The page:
Why I write

Allow yourself to spiral into my mind

I have not written here for the past few weeks. Besides a brief period of traveling I was free enough to publish but ended up resisting every effort to actually do so. It was not for want of ideas—I created five drafts during this period—rather that I simply lacked the motivation to put my thoughts fully to paper.

It is ironic that something we love to do so dearly should nevertheless demand motivation. Should such things not come more easily? Should they not come effortlessly?

Perhaps things are different for different people but I find that I seek an indescribable muse even when working on something I love, enjoy and cherish as a passion. With this on the back of my mind I came across Lars–Christian’s recent essay on those whom he calls his kind of people where he describes them as doing something “because it’s so damn interesting to them that the thought of not spending all their time thinking about the thing doesn’t even enter their minds”.

I recognised a dozen people I know who would fit this description but on some level I recognised myself and my website in this. Since at least 2007—through whatever ups and downs—I have genuinely never considered not writing here.1 I am tempted to extend that thought to my love for writing itself. I could wriggle away time from something else and prioritise writing simply because I felt like doing it. It gave me rewards, almost all intangible, almost all delayed, and none of which motivated me to do it in the first place but they came anyway.

So the thought of wanting to take a couple of weeks off just because I physically could not type my words on screen would seem counterintuitive. The thought of someone seeking motivation, or a muse, to do something they love would seem jarring. I have still not wrapped my head around it fully. What is it that makes us tire of things we really do love?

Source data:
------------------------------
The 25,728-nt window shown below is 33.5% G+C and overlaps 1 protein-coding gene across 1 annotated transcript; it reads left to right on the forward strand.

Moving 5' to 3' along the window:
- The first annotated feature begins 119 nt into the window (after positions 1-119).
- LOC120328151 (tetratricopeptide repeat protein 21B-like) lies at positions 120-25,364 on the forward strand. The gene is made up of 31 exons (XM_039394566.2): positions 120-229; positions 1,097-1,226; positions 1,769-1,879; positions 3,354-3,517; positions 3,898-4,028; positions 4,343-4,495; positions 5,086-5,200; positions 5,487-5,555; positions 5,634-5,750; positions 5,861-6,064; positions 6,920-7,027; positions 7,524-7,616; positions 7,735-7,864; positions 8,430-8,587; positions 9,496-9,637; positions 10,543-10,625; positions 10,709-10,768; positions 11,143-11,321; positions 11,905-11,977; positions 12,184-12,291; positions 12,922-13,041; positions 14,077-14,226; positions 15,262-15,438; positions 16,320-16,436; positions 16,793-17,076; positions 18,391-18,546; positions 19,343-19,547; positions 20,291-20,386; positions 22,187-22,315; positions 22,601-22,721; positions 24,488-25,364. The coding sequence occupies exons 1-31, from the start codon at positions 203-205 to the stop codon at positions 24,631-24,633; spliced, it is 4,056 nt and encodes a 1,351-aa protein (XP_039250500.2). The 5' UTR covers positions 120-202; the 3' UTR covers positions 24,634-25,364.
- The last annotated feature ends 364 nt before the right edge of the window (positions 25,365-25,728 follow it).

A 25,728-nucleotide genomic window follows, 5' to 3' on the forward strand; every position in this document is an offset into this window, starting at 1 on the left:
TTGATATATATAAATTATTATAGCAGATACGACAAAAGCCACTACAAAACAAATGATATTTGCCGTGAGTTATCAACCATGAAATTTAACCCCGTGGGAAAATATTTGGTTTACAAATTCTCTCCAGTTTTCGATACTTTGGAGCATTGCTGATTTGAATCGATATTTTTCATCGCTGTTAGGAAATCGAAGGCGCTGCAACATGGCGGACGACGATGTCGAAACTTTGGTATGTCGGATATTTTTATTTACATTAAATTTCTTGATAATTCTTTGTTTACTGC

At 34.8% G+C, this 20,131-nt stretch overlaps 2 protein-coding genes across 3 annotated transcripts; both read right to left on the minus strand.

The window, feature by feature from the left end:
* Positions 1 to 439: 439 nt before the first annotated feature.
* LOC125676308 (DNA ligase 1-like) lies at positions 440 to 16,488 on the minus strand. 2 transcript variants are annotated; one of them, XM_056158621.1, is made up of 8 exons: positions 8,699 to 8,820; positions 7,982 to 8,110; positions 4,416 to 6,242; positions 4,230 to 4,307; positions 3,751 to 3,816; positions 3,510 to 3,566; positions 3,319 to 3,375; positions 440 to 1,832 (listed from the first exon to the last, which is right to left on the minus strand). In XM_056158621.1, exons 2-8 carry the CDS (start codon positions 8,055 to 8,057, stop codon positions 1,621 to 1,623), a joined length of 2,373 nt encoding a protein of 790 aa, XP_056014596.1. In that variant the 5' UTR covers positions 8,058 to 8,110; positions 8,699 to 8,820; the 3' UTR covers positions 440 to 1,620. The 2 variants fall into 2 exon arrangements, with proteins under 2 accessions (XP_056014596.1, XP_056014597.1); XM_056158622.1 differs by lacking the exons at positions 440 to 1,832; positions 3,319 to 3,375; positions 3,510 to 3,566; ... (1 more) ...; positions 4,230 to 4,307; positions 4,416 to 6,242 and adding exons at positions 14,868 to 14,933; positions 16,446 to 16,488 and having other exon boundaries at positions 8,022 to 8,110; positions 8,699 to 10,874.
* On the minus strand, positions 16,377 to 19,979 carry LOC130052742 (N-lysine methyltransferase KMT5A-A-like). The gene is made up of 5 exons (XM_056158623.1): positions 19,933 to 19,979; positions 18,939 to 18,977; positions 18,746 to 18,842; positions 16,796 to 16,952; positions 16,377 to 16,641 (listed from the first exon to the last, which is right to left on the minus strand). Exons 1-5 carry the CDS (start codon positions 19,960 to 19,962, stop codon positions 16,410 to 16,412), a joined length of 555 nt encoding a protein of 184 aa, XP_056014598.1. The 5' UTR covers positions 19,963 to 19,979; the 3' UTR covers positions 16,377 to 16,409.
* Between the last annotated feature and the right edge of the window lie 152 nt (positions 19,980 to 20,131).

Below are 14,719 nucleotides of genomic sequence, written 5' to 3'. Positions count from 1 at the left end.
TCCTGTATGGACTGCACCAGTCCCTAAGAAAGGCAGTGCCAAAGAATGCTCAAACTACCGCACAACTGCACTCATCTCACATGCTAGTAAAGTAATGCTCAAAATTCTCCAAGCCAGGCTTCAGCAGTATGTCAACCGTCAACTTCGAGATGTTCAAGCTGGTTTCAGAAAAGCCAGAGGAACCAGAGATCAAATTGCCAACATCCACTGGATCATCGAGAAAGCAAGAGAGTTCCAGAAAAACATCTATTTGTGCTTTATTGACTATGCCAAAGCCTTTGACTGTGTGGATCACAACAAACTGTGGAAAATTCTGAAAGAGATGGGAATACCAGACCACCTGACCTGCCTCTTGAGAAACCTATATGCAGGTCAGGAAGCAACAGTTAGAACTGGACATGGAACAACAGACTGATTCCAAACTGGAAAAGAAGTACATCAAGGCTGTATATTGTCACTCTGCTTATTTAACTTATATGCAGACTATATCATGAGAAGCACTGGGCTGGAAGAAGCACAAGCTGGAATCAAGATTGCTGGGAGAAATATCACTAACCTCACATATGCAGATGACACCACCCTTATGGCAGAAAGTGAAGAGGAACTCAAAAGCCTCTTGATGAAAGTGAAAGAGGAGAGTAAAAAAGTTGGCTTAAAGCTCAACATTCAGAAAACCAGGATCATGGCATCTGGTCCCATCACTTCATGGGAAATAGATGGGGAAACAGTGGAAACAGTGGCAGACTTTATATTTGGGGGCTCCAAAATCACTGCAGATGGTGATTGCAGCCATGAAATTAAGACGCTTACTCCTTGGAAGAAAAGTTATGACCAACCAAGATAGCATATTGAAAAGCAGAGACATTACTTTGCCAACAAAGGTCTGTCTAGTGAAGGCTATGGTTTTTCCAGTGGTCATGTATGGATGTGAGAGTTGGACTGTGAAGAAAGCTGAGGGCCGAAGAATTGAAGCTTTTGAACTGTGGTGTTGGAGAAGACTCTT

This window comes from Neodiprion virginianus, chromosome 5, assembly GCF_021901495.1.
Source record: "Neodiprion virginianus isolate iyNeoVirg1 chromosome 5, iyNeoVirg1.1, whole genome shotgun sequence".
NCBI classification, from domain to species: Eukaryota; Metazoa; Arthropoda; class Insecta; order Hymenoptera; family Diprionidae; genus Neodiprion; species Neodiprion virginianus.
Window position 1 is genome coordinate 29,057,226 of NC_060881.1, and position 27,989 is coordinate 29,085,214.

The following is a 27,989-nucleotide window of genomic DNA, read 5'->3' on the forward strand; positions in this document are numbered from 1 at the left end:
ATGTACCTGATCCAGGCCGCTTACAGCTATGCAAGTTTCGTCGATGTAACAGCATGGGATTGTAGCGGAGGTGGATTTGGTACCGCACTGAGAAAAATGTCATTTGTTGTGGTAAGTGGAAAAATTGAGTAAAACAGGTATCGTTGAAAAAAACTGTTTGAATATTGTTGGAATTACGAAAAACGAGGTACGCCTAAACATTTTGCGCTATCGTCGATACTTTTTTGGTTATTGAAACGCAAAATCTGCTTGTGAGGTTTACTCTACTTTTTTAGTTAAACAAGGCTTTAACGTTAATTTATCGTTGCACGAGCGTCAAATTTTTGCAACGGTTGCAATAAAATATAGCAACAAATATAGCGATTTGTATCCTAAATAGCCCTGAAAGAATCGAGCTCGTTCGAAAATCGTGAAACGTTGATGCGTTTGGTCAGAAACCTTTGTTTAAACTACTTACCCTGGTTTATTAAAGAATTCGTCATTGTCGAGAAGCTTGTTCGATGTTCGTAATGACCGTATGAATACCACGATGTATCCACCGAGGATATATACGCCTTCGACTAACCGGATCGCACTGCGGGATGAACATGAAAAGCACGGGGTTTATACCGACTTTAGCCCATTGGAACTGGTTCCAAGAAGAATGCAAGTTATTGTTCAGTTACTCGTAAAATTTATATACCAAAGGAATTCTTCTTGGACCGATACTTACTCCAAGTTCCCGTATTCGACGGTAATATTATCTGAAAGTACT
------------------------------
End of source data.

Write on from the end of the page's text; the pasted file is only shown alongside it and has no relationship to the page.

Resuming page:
There is something unique in all this, though: even when I tire of it, I still recognise that I love to write. But there is a certain level of mental and physical exhaustion that simply prevents us from doing it because we know we are not capable of doing our best; we know that the thing we love deserves far more from us than we can give it at the moment and for that we are better off taking a step back, heaving a sigh and taking some time off.

The muse is there but it is shrouded in a mist of our tiredness. The desire is there but it is overwhelmed by our fear of doing a shoddy job. The motivation is there but it hides from us weary that we mistake its reliability for tedious discipline. For the things we love must save themselves from these follies. How else will they be prepared to save us from ourselves?

I write because words flow through me. I pause occasionally not because the flow dries up but because my thoughts become laminar. That is no longer my writing conveying my voice. I want my writing to smoothly wrap up my turbulent ideas—ideas that are real, thought-provoking and true. The moment either of those wanes I am better of pausing to breathe than continuing to write and do this act of meditation a grave disservice. But doing what I love, writing, is my ground state so when I pause the turbulence builds, and when the turbluence builds the words start to flow, and that is when—and why—I write.

(This is an unedited first draft. It may or may not contain errors.)

  1. I could say the same about my photography but that is for another day. 


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